Good old fashion door knocking, as well as general networking and hosting community events are the best ways to find out what issues are affecting your community. These approaches will also give you opportunities to let your future constituents know you’re running for office, and how you would best represent their interests. 

 

 

 

 

 

 

Skills and Competencies Needed To Succeed if Elected

Once you’ve been elected, the hard work's just getting started (if you're ethical). Here’s an overview of what you’ll need to be effective as an elected politician:

 

Able to Execute High-Level HR Functions: You would work with the managers of various public programs and government departments. It’s up to you to decide who’s qualified, and who isn’t.

 

Able to Engage Other Politicians: In meetings with councillors, congress, other MPs, or whomever sits across the table from you, you'll need to lead by example in order to earn their respect. If you can’t get their respect, your ability to get things done will be gone before you know it.

 

Able to Manage Large Budgets: With big territories come big budgets. And the bigger your constituency is, the bigger its budget will be (in general). You must be able to determine how much funding, if any, programs and departments get. 

 

Listening to the Needs of Citizens: Can you imagine how many people will call, write and email your office every day? And each one deserves a careful reply. You must be able to effectively handle these questions and comments, or delegate the replies.

 

Showing Your Face: There will be no shortage of ceremonial and charitable functions to go to, or be part of; community breakfasts, fundraisers, meeting with officials from neighboring polities, just to name a few. All the while, you have to take care of yourself, your home and family, your own energy and health. Only a select few can put in a very full workday, and then look after everything we just mentioned. Are you up to the challenge?

 

 

 

About the Profession Itself: What is a Politician?

General job description

Politicians represent the political, financial, administrative, economic, educational and other interests of their communities, and attempt to become elected to represent those interests on a legislative level. They might perform their duties at a municipal, regional or national level. 

 

Those who become elected to City Council, or Regional or Federal office (such as House of Parliament or House of Congress) must represent the interests of the citizens the represent, and attempt to implement legislative changes in order to protect those interests.

 

Politicians who are not elected to office and perform their duties on a part-time basis usually work in another industry, such as healthcare, business, law, accounting and others.

 

 

 

What Do They Do?

Typical responsibilities of the job:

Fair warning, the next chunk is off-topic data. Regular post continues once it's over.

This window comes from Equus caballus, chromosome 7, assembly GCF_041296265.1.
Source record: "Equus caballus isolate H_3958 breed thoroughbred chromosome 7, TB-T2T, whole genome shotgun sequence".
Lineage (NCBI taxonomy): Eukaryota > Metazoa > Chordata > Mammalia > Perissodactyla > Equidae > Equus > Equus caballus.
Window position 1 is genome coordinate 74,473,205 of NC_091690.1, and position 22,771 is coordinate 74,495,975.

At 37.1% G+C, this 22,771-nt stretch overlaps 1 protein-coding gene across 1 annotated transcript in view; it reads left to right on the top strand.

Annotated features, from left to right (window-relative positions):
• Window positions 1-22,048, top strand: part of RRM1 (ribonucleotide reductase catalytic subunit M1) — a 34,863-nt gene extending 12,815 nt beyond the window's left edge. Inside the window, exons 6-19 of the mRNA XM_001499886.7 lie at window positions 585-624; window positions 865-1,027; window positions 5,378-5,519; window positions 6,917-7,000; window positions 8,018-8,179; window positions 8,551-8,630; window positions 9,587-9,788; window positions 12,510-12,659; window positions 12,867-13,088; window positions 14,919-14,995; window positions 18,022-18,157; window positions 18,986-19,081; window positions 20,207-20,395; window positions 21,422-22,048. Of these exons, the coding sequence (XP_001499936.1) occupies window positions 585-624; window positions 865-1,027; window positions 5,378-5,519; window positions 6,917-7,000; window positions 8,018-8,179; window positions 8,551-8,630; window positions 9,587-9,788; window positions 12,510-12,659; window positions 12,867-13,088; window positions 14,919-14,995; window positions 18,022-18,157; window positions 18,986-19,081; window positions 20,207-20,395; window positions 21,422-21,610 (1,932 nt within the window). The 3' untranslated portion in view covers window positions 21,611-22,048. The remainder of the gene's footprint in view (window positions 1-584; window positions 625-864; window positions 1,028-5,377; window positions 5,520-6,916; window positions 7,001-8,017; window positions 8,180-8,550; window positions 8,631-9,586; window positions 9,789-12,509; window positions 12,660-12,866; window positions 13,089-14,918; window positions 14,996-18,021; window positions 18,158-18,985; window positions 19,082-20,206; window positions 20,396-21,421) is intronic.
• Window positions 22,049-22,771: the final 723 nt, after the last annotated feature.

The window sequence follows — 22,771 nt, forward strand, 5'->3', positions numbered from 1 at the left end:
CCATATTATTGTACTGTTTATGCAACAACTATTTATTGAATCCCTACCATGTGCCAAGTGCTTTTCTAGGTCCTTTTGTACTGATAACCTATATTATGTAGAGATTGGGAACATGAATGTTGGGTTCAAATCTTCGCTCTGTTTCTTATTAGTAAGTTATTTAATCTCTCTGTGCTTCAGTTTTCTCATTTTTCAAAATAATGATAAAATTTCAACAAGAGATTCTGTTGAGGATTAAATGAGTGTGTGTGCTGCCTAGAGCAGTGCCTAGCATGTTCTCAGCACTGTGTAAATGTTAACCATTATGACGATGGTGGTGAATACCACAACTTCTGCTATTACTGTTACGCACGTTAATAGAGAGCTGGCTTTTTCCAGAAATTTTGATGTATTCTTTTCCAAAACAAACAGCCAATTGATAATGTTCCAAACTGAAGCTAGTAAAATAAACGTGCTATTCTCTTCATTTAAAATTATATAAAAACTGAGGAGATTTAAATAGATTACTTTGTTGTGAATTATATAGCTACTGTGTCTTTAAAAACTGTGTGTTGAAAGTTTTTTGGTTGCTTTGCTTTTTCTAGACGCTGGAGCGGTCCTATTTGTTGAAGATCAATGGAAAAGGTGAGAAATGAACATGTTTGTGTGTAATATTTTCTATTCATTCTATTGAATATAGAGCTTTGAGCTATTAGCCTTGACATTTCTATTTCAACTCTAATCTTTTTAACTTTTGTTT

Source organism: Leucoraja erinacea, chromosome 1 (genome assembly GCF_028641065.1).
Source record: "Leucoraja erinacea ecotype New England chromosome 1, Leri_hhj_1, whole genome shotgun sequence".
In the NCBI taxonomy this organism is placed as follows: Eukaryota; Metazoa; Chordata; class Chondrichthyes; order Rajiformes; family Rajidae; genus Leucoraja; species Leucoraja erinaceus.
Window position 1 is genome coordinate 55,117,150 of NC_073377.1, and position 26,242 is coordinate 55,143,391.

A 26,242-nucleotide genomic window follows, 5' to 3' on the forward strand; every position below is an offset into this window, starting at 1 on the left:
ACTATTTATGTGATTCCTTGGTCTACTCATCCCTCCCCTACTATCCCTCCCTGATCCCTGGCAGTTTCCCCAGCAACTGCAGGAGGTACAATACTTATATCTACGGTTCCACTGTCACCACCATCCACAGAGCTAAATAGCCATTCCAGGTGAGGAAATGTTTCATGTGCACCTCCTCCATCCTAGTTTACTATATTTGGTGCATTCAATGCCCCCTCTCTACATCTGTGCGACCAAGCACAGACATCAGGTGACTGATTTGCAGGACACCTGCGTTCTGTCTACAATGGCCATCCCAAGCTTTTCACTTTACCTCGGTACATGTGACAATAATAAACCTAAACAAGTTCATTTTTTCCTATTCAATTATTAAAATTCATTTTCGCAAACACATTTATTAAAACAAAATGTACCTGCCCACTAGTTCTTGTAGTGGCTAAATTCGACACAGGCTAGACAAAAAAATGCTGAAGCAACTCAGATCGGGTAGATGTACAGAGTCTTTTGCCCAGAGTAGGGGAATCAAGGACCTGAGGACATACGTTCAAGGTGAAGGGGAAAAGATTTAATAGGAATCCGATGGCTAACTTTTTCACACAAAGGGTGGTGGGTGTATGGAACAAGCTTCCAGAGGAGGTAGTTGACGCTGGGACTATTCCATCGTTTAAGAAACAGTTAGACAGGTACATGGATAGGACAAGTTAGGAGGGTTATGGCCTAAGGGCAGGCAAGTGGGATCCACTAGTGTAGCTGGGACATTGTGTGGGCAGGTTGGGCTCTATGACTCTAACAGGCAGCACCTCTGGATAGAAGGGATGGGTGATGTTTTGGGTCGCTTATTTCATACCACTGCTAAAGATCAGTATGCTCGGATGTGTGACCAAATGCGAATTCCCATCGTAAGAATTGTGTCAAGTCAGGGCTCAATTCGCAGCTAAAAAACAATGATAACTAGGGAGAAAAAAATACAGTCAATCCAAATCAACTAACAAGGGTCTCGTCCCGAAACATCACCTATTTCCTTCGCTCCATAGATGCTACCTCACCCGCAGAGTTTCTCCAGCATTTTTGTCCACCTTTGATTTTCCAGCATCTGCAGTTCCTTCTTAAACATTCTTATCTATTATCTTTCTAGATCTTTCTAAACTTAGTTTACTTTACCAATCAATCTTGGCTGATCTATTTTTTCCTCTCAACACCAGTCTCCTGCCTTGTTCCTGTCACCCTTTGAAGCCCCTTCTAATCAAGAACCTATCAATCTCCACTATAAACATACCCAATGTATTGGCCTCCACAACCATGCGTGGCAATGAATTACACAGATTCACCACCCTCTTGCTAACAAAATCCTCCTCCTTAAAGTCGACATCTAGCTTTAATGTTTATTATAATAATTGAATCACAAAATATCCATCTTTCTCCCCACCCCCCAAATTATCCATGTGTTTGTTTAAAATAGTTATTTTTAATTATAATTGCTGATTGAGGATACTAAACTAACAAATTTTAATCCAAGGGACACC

• Perform constituency work, which involves visiting individuals, community groups, educational institutions and businesses in order to provide information related to the party’s political mandate and vision

• Respond to inquiries from the media and the general public

• Liaise with speech writers, researchers, other party members and political aides

• Maintain current knowledge of political issues affecting the constituents

• Might be elected to office and work towards passing laws to protect the interests of constituents and advancing the mandate of the political party

• Supervise municipal, regional or federal public administrators

 

How to Become a Politician

 

How Much Could You Earn?

Unlike with other careers, the salary you could earn as an elected political is not dependent on your level of education, your past experience, or even your salary negotiation skills. Instead, it is generally mandated by law. Having said that, it’s dependent on what office you’re running for, in which jurisdiction, and whether or not you get elected.

 

Let’s take a closer look at some numbers, broken down by municipal, regional and federal offices in Canada and the United States:

 

 

Municipal

To illustrate the earnings of elected politicians at the municipal level in Canada and the United States, we’ll use the salary level of city councillors and mayors. As you’ll see, it generally follows that the larger the municipality, the higher the earnings for elected municipal officials, with councillors generally earning half of what mayors earn.

 

In very small towns, some councillors and mayors don’t earn a salary from their position at all, instead relying on their personal finances, or income from their ‘full-time’ career. Mayors that are compensated for their municipal duties might earn salaries of around $10,000.

 

In larger towns and small cities in North America, councillors typically earn anywhere from $5,000 to $40,000 per year, while mayors earn anywhere from $10,000 to $90,000 per year. 

 

In large cities, councillors usually earn between $50,000 and $150,000, while mayors usually earn somewhere between $100,000 and $200,000 per year. For example, the mayor of Seattle earns just less than $170,000 USD, while the mayor of Calgary, Alberta earns just over $200,000 CDN per year. 

 

 

Regional (Provincial/State)

In Canada, provincially elected Members of Legislative Assembly (MLAs) typically earn a base salary, as well as additional allowances if they have other responsibilities. For example, in Alberta, the base salary of an MLA is $127,296 per year. An additional $79,560 is paid to the premier, and an additional $12,732 is paid to the Chief Government Whip.

 

In the United States, the earnings can vary quite widely for state politicians. For example, it’s reported that the governor of Pennsylvania is paid approximately $187,818 a year, while the governor of Maine is paid $70,000.